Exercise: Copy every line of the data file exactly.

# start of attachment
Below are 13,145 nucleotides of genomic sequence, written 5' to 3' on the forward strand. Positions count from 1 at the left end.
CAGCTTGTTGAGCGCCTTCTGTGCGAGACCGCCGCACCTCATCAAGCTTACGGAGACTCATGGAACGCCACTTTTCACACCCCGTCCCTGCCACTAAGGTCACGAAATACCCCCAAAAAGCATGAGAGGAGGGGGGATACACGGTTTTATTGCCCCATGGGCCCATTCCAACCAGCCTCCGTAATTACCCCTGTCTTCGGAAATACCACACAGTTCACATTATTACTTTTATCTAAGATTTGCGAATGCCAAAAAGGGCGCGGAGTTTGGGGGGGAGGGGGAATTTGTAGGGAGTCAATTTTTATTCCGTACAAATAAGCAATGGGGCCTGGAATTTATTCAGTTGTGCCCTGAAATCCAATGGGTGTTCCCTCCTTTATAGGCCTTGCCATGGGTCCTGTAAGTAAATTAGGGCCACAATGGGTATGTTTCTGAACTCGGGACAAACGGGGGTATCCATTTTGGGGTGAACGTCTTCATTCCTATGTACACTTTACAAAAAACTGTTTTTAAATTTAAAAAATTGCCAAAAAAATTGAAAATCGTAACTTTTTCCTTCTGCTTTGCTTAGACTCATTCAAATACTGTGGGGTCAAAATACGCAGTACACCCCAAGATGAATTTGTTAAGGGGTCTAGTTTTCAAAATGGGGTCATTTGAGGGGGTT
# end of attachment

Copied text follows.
Below are 13,145 nucleotides of genomic sequence, written 5' to 3' on the forward strand. Positions count from 1 at the left end.
CAGCTTGTTGAGCGCCTTCTGTGCGAGACCGCCGCACCTCATCAAGCTTACGGAGACTCATGGAACGCCACTTTTCACACCCCGTCCCTGCCACTAAGGTCACGAAATACCCCCAAAAAGCATGAGAGGAGGGGGGATACACGGTTTTATTGCCCCATGGGCCCATTCCAACCAGCCTCCGTAATTACCCCTGTCTTCGGAAATACCACACAGTTCACATTATTACTTTTATCTAAGATTTGCGAATGCCAAAAAGGGCGCGGAGTTTGGGGGGGAGGGGGAATTTGTAGGGAGTCAATTTTTATTCCGTACAAATAAGCAATGGGGCCTGGAATTTATTCAGTTGTGCCCTGAAATCCAATGGGTGTTCCCTCCTTTATAGGCCTTGCCATGGGTCCTGTAAGTAAATTAGGGCCACAATGGGTATGTTTCTGAACTCGGGACAAACGGGGGTATCCATTTTGGGGTGAACGTCTTCATTCCTATGTACACTTTACAAAAAACTGTTTTTAAATTTAAAAAATTGCCAAAAAAATTGAAAATCGTAACTTTTTCCTTCTGCTTTGCTTAGACTCATTCAAATACTGTGGGGTCAAAATACGCAGTACACCCCAAGATGAATTTGTTAAGGGGTCTAGTTTTCAAAATGGGGTCATTTGAGGGGGTT